at length

length

[lengkth, length, lenth]
noun
1.
the longest extent of anything as measured from end to end: the length of a river.
2.
the measure of the greatest dimension of a plane or solid figure.
3.
extent from beginning to end of a series, enumeration, account, book, etc.: a report running 300 pages in length.
4.
extent in time; duration: the length of a battle.
5.
a distance determined by the extent of something specified: Hold the picture at arm's length.
6.
a piece or portion of a certain or a known extent: a length of rope.
7.
the quality or state of being long rather than short: a journey remarkable for its length.
8.
the extent to which a person might or would go in pursuing something: He went to great lengths to get what he wanted.
9.
a large extent or expanse of something.
10.
the measure from end to end of a horse, boat, etc., as a unit of distance in racing: The horse won by two lengths.
11.
Clothing. the extent of a garment related to a point it reaches, as on the wearer's body, the floor, or on a garment used as a standard of measurement (usually used in combination): an ankle-length gown; a floor-length negligee; a three-quarter-length coat.
12.
Prosody, Phonetics.
a.
(of a vowel or syllable) quantity, whether long or short.
b.
the quality of vowels.
13.
Bridge. the possession of four or more than four cards in a given suit.
14.
Theater Archaic. 42 lines of an acting part.
Idioms
15.
at length,
a.
in or to the full extent; completely.
b.
after a time; finally: At length there was a step forward in the negotiations.
16.
go to any length/lengths, to disregard any impediment that could prevent one from accomplishing one's purpose: He would go to any lengths to get his own way.
17.
keep at arm's length. arm1 ( def 16 ).

Origin:
before 900; Middle English length(e), Old English lengthu; cognate with Dutch lengte, Old Norse lengd. See long1, -th1


1. span, stretch, reach, scope, measure.
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World English Dictionary
length (lɛŋkθ, lɛŋθ)
 
n
1.  the linear extent or measurement of something from end to end, usually being the longest dimension or, for something fixed, the longest horizontal dimension
2.  the extent of something from beginning to end, measured in some more or less regular units or intervals: the book was 600 pages in length
3.  a specified distance, esp between two positions or locations: the length of a race
4.  a period of time, as between specified limits or moments
5.  something of a specified, average, or known size or extent measured in one dimension, often used as a unit of measurement: a length of cloth
6.  a piece or section of something narrow and long: a length of tubing
7.  the quality, state, or fact of being long rather than short
8.  (usually plural) the amount of trouble taken in pursuing or achieving something (esp in the phrase to great lengths)
9.  (often plural) the extreme or limit of action (in phrases such as to any length(s), to what length(s) would someone go, etc)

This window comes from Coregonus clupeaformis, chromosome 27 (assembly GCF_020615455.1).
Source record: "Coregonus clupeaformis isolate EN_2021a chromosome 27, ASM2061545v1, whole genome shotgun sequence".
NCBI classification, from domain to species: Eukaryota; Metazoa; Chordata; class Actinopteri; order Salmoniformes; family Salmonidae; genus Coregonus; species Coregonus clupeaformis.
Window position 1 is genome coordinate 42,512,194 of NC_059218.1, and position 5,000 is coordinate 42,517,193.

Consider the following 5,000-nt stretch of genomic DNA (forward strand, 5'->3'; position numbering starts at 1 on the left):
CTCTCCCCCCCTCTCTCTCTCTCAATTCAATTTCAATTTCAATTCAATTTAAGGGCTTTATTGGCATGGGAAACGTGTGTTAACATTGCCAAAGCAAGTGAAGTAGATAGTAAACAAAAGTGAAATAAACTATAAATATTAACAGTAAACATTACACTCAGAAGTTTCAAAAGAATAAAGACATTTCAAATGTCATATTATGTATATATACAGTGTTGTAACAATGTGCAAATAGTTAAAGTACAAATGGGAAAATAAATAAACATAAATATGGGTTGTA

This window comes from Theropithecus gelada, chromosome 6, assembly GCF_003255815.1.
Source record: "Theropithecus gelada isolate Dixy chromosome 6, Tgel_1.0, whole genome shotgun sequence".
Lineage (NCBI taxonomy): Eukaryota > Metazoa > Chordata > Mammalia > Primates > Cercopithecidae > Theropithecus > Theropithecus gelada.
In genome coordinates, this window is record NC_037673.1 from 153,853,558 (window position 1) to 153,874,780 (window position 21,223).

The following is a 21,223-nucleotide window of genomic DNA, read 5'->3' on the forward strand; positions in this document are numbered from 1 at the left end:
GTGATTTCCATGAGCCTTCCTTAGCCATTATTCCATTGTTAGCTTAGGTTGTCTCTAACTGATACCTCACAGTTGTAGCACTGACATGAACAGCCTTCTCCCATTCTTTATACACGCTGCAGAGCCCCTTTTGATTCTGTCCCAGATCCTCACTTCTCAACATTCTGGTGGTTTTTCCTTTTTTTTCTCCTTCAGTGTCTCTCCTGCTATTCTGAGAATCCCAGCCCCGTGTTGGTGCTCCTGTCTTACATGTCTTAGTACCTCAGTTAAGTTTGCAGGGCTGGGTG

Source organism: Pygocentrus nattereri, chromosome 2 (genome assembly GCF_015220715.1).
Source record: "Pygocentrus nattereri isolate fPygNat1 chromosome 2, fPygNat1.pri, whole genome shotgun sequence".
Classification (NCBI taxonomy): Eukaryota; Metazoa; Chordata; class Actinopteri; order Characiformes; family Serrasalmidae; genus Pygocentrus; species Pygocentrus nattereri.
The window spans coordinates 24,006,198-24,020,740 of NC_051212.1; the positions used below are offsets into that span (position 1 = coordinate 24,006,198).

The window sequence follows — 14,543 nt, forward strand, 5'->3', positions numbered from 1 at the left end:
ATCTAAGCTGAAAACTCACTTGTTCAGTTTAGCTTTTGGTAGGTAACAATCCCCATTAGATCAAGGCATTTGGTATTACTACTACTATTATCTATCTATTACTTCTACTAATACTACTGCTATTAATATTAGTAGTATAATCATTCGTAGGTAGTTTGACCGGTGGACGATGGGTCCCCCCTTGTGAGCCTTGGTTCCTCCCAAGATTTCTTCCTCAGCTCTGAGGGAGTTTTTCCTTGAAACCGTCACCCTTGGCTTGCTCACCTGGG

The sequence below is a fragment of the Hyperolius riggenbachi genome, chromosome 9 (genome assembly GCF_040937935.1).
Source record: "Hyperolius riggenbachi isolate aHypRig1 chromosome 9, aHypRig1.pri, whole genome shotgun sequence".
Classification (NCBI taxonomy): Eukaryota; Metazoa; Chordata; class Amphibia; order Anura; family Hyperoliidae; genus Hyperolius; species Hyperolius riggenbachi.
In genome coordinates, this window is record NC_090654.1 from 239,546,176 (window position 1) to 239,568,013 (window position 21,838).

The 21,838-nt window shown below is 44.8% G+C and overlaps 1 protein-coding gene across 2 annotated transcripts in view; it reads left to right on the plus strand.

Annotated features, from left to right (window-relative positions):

10.  prosody, phonetics the metrical quantity or temporal duration of a vowel or syllable
11.  Compare width the distance from one end of a rectangular swimming bath to the other
12.  prosody the quality of a vowel, whether stressed or unstressed, that distinguishes it from another vowel of similar articulatory characteristics. Thus () in English beat is of greater length than () in English bit
13.  cricket the distance from the batsman at which the ball pitches
14.  bridge a holding of four or more cards in a suit
15.  informal (NZ) the general idea; the main purpose
16.  at length
 a.  in depth; fully
 b.  eventually
 c.  for a long time; interminably
 
[Old English lengthu; related to Middle Dutch lengede, Old Norse lengd]

Collins English Dictionary - Complete & Unabridged 10th Edition
2009 © William Collins Sons & Co. Ltd. 1979, 1986 © HarperCollins
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Etymonline
Word Origin & History

length
O.E. lengðu "length," from P.Gmc. *langitho, noun of quality from *langgaz (root of O.E. lang "long") + -itho, abstract noun suffix. Cognate with O.N. lengd, O.Fris. lengethe, Du. lengte. Figurative sense of "the distance one goes, extremity to which something is carried" is from 1690s. Phrase at
length "to full extent" is attested from c.1500.
Online Etymology Dictionary, © 2010 Douglas Harper
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American Heritage
Medical Dictionary

length (lěngkth, lěngth)
n.
The linear distance between two points.

The American Heritage® Stedman's Medical Dictionary
Copyright © 2002, 2001, 1995 by Houghton Mifflin Company. Published by Houghton Mifflin Company.
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American Heritage
Idioms & Phrases

at length

  1. In full, extensively. For example, The preacher went on at length about sin, or I have read at length about these cameras. [c. 1500]

  2. After a long time, finally, as in At length the procession ended. [Early 1500s] Also see in the long run.

The American Heritage® Dictionary of Idioms by Christine Ammer.
Copyright © 1997. Published by Houghton Mifflin.
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